Last week, Columbus Area Labor-Management Committee held our quarterly membership meeting. We featured two speakers, George Albu, a mediator with the Federal Mediation and Conciliation Service, and Brian Eastman, a mediator with the State of Ohio Employment Relations Board discussing trends in the labor movement and collective bargaining.
There are pictures from the meeting on our Facebook page, and we will highlight some of their remarks beginning with this entry. Today, we will start with the comments of Dr, Albu, and in a later entry we will move to Brian.
George began by pointing out the need for labor and management to recognize change. He used the analogy of the change of seasons, asking “If it became winter, and you had never seen winter before, would you know how to act?” He compared the current labor climate to winter. We all recognize the change in the labor relations climate over the past decade. Many of the things labor took for granted have disappeared. Labor was very slow to recognize the changes that were happening and develop strategies to deal with them.
As he noted, three years ago no one would have taken a bet that Michigan would become a “Right to Work” state. This is only one of the changes that has hurt the union movement and, in turn, has the potential to harm workers.
Organizations are normally resistant to change. At CALMC, we have seen groups held back by organizational inertia. They ignore the evidence of change or presume it will go away. By the time they are ready to deal with the forces driving the change, it may be too late.
By being open to information and knowing how to analyze it, we can learn how to develop effective strategies for dealing with change. He cited the use of seat belts as an example. When seat belt use was first mandated there were complains about the belts being restrictive, not being effective, or impinging on personal freedoms. As the evidence of the benefits seat belts provide became better know, the opposition subsided. When we understand why change is occurring, we can be better prepared to benefit from it.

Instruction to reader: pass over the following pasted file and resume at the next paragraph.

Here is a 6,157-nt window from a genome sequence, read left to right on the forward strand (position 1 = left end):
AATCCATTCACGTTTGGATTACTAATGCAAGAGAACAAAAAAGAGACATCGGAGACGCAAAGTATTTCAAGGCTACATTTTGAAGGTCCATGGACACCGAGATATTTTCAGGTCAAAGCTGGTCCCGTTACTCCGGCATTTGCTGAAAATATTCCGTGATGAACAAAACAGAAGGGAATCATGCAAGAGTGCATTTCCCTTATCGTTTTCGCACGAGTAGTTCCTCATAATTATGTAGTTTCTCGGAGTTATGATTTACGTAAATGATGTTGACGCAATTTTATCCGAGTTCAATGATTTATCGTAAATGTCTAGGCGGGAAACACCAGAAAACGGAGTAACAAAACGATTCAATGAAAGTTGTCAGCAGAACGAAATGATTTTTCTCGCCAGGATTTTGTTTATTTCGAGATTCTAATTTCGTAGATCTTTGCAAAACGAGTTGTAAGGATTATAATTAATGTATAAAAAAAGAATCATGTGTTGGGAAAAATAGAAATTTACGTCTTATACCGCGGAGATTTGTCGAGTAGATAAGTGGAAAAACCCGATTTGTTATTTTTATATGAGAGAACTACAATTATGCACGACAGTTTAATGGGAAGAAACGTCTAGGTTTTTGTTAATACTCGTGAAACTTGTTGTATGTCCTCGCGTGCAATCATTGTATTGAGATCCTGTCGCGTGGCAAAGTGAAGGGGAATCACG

When looking at the current trends in collective bargaining, George pointed out labor and management can benefit by creating options for dealing with their concerns that go beyond negotiations. We certainly agree. The traditional bargaining table is a terrible place to do real problem solving. The combination of political pressures, the lack of time to explore the problem, and the dynamics of the bargaining relationship make effective problem solving unlikely. Timely problem solving is impossible when we only bargain every three (or more) years. The result is generally seen as a steady increase in the number of grievances during the term of the contract.
By exploring other ways to resolve problems, organizations can engage employees to move forward. We have written many times about the benefits of employee engagement, and it was good to hear George discuss the importance of looking at this as another option to solving problems.
Next week, we will take a look at some of the other trends in collective bargaining George discussed, along with his views on the long-term impact of the recession on labor and employers.